The Five Phases of the Recruiting Process


The above diagram was created based on a study of first year teacher’s attitude toward teaching vs. time of the year.

I’ve come to realize it does a great job of modeling the five stages of the consulting recruitment process as well (though the timescale is very different).

It’s also a great model for undergrad / MBA / medical school / law school / summer internship recruiting processes as well.

In today’s article we’re going to talk about what these phase are, how to use this knowledge to keep you grounded, and when you’ll see this again.

What Are The Phases?

1. Anticipation – This stage is prior to entering the recruiting process. I think the best way to describe it is a feeling of excitement and nervousness.

You’re reasonably sure you want to pursue this, you’ve probably put in the legwork to understand what you’re getting yourself into, but you haven’t yet faced the inevitable difficulties and rejections that come later on in the process.

You may also be somewhat idealistic and romanticize what the job actually entails (i.e. “I’m going to be telling CEOs what to do!”). Or you might have hopelessly high expectations for how this is going to turn out.

Either way, as soon as you get into the process you’re going to enter an emotional roller coaster.

2. Survival – This stage is the beginning of the recruiting process. The best way to describe it is that most people struggle to keep their heads above water with all the things that they need to do.

In the case of consulting recruitment, most people need to balance their schoolwork with networking, practicing cases, going to information & prep sessions, writing cover letters and resumes, and attending interviews.

Most people are caught off guard at how much they need to get done and how little time they have to do it. However, many people surprise themselves by how energetic, efficient, and creative they end up being.

There are disappointments as well. The person who promised to submit your resume drops off the map. You don’t get an interview with your top firm and all your friends do.

There’s also very little time to reflect and improve your processes because of all the time pressure. Eventually, you may feel like doing nothing at all.

3. Disillusionment – This is the trough of the recruiting process and where many people end up giving up.

Usually this stage is triggered by the nonstop stress of constantly being under pressure, being evaluated, and being rejected.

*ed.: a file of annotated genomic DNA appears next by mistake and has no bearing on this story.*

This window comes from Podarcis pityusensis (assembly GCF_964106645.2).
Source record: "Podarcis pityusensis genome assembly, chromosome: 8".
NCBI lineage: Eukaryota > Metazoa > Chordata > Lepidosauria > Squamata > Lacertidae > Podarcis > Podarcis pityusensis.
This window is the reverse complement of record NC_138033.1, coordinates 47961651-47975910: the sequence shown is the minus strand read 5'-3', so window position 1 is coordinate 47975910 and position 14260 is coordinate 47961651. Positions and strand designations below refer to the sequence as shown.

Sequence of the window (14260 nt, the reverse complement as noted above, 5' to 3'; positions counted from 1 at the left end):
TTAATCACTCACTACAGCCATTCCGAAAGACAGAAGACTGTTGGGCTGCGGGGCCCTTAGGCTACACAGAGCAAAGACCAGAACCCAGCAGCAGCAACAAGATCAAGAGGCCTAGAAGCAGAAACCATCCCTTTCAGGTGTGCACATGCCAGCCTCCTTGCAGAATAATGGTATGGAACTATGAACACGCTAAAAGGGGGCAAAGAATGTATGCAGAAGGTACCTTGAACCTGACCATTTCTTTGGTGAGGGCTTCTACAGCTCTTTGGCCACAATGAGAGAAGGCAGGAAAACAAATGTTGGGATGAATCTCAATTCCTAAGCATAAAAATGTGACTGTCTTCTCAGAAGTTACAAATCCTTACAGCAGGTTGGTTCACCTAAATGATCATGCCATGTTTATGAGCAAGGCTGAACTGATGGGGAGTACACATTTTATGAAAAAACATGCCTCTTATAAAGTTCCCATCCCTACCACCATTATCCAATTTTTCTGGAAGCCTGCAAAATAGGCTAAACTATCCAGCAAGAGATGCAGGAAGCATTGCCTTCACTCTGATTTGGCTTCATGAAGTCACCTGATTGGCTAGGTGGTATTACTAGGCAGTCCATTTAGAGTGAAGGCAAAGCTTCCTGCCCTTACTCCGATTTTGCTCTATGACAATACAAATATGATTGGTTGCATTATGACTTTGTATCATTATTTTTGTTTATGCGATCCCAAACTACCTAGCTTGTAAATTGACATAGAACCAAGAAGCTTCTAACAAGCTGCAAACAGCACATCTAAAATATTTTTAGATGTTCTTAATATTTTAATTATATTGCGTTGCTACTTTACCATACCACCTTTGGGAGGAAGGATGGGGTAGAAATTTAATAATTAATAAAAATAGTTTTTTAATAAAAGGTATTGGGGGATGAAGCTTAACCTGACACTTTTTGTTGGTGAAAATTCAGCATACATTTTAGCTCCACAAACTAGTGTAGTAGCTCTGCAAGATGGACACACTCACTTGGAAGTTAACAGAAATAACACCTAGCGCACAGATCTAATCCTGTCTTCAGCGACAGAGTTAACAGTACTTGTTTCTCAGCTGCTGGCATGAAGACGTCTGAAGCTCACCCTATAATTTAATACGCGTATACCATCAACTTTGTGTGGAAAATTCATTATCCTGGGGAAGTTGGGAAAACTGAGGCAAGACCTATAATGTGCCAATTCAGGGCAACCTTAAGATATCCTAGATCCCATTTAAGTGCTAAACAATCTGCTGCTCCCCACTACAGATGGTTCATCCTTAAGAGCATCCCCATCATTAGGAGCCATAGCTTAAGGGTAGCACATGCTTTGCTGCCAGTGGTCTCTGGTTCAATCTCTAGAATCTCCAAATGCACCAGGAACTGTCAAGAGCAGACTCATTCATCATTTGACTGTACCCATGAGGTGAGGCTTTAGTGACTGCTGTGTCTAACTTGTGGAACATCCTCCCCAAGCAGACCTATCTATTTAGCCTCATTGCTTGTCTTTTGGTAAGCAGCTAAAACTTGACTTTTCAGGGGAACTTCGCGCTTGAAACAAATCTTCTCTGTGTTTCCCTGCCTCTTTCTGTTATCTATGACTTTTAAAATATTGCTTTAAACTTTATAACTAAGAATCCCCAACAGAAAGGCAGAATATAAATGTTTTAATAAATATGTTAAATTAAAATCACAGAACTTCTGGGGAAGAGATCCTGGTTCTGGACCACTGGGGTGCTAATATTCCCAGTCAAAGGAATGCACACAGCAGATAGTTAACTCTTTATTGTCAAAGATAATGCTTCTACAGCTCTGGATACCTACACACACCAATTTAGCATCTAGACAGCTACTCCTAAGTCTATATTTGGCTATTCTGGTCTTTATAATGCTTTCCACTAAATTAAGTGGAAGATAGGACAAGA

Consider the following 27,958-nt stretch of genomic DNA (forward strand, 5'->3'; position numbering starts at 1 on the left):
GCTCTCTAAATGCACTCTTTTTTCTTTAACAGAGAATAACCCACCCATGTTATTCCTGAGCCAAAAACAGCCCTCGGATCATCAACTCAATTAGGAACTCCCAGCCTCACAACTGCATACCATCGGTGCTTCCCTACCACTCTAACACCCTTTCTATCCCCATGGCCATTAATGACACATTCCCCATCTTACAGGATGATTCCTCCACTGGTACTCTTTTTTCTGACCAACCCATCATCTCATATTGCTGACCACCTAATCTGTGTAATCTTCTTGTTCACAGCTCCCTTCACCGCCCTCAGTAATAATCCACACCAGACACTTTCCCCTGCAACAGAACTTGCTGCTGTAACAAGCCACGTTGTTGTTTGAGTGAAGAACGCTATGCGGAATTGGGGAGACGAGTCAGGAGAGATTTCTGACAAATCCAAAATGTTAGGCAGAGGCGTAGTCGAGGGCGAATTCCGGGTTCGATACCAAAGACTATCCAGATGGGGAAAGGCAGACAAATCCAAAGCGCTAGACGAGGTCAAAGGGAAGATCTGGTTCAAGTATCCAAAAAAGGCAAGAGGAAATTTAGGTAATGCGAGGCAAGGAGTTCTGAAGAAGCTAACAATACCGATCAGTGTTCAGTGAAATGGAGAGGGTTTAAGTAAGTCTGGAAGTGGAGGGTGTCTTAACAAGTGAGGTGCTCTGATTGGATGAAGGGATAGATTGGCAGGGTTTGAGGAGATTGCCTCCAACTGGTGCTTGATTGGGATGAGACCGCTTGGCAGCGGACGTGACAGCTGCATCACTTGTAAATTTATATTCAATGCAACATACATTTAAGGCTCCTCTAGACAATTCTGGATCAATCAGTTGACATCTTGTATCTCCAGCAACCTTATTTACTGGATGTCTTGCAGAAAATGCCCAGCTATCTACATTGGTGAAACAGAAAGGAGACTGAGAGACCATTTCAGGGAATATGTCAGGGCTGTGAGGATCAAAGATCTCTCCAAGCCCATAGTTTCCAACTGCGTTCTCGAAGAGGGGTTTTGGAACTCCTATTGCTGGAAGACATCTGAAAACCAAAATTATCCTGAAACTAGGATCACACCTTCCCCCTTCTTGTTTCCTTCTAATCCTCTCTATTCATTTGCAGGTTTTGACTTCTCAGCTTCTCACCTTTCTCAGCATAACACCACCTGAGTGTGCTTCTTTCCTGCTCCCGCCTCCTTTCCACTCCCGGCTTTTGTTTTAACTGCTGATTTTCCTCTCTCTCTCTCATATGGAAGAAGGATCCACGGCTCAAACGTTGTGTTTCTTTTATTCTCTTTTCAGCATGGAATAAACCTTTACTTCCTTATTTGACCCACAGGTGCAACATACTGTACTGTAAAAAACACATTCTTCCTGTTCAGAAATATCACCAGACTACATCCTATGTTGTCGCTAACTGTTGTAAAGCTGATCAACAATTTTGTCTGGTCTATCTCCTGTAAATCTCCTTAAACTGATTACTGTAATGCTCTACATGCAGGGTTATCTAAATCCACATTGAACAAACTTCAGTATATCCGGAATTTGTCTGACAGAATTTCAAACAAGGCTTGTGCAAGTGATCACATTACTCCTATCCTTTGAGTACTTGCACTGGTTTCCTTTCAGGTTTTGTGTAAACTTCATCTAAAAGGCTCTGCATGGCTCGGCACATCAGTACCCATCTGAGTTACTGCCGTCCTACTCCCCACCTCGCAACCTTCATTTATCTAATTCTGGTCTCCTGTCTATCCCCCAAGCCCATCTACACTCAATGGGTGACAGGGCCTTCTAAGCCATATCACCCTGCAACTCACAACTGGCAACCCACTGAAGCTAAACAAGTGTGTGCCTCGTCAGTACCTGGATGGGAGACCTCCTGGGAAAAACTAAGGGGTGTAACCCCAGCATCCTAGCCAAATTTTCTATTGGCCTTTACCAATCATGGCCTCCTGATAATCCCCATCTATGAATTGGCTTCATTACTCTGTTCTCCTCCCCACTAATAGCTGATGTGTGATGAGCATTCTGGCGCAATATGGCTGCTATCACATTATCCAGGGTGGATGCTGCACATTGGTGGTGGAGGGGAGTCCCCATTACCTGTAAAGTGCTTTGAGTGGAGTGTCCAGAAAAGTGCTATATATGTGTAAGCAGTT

You may even start to experience doubts about your own professional / personal competence, question if this is the right path for you, or start to auto-reject and rationalize why the firms you applied for rejected you / weren’t good enough for you.

Suffice it to say, this is a tough time for most people. But it does get better.

4. Rejuvenation – This phase is characterized by a slow rise in your confidence / attitude. Usually what happens is you get through the worst of the process and have some time to reflect / figure out how to improve for next time.

You’re better able to come to terms with the system, your own capabilities, and you learn how to cope with failure. And usually, somewhere at the end of this process you get a job. The worst is finally over.

5. Reflection – This is the final stage of the process, when you start to look back and reflect upon what you’ve learned.

You start to learn more about your new job, your new firm, and accept where you’ve ended up. Your expectations, hopes, and dreams are recast around your new reality.

And hope springs anew.

(credit: Phases of First Year Teaching)

How to Use This Knowledge

The best way to use this knowledge is to do the following:

1. Identify which phase you’re in based on the above descriptions.

2. Identify what common negative emotions / mindsets come with each phase.

3. If you find yourself dwelling too much on the negative emotions / mindsets associated that phase, call yourself out on it.

For example, let’s say you recently interviewed with your top firm and didn’t get it. Now is not the time to be considering whether or not this career path is right for you.

You’re probably in the disillusionment phase, suffering from reduced self esteem, questioning your own ability / competence, and feeling sorry for yourself. Of course you’ll feel this way. Better to keep going and hold judgment until you have a job offer in hand.

Also, keep in mind that probably everybody you know is going through this same set of emotions. If you see anybody else going through the survival and disillusionment phases, lend a helping hand. That’s my philosophy.

When Will You See This Again?

You’ll see this same set of phases throughout similarly stressful periods of your life: undergrad college admissions, internship recruitment, full time job recruitment, your first job, professional schools, launching a business, and maybe even marriage / having children.

The biggest takeaway from this article should be that things get better. Even in the worst of times things will eventually improve. It just takes time and repeated effort.

Good luck!

Also, please subscribe if you want more insights into consulting recruitment and how to get better at case studies (see the button on the bottom left of the page).

And please send this article to anyone you know who’s in the survival / disillusionment phases right now. Nobody should have to struggle alone!


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